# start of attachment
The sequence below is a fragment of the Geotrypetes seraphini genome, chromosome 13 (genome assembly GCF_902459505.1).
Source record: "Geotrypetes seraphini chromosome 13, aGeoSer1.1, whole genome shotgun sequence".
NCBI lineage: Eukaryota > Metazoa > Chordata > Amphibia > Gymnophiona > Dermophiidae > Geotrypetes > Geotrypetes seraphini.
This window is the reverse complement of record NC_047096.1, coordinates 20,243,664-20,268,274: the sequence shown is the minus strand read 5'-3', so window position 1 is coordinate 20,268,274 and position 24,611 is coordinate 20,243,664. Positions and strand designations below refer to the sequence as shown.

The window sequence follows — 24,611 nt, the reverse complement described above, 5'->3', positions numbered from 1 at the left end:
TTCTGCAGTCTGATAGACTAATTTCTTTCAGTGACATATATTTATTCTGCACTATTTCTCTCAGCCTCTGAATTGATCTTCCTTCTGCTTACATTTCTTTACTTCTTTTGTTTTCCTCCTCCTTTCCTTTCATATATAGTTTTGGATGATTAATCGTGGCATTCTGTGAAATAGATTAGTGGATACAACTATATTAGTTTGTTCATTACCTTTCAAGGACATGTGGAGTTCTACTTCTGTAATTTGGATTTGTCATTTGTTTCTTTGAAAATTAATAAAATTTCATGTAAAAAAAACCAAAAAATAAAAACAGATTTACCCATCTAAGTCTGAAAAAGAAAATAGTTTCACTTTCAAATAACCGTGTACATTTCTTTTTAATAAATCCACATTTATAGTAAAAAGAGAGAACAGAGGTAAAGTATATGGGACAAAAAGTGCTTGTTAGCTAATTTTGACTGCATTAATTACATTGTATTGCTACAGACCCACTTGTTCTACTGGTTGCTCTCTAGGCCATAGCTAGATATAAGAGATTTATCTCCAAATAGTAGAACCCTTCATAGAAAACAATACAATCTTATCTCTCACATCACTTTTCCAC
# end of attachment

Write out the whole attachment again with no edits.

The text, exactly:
The sequence below is a fragment of the Geotrypetes seraphini genome, chromosome 13 (genome assembly GCF_902459505.1).
Source record: "Geotrypetes seraphini chromosome 13, aGeoSer1.1, whole genome shotgun sequence".
NCBI lineage: Eukaryota > Metazoa > Chordata > Amphibia > Gymnophiona > Dermophiidae > Geotrypetes > Geotrypetes seraphini.
This window is the reverse complement of record NC_047096.1, coordinates 20,243,664-20,268,274: the sequence shown is the minus strand read 5'-3', so window position 1 is coordinate 20,268,274 and position 24,611 is coordinate 20,243,664. Positions and strand designations below refer to the sequence as shown.

The window sequence follows — 24,611 nt, the reverse complement described above, 5'->3', positions numbered from 1 at the left end:
TTCTGCAGTCTGATAGACTAATTTCTTTCAGTGACATATATTTATTCTGCACTATTTCTCTCAGCCTCTGAATTGATCTTCCTTCTGCTTACATTTCTTTACTTCTTTTGTTTTCCTCCTCCTTTCCTTTCATATATAGTTTTGGATGATTAATCGTGGCATTCTGTGAAATAGATTAGTGGATACAACTATATTAGTTTGTTCATTACCTTTCAAGGACATGTGGAGTTCTACTTCTGTAATTTGGATTTGTCATTTGTTTCTTTGAAAATTAATAAAATTTCATGTAAAAAAAACCAAAAAATAAAAACAGATTTACCCATCTAAGTCTGAAAAAGAAAATAGTTTCACTTTCAAATAACCGTGTACATTTCTTTTTAATAAATCCACATTTATAGTAAAAAGAGAGAACAGAGGTAAAGTATATGGGACAAAAAGTGCTTGTTAGCTAATTTTGACTGCATTAATTACATTGTATTGCTACAGACCCACTTGTTCTACTGGTTGCTCTCTAGGCCATAGCTAGATATAAGAGATTTATCTCCAAATAGTAGAACCCTTCATAGAAAACAATACAATCTTATCTCTCACATCACTTTTCCAC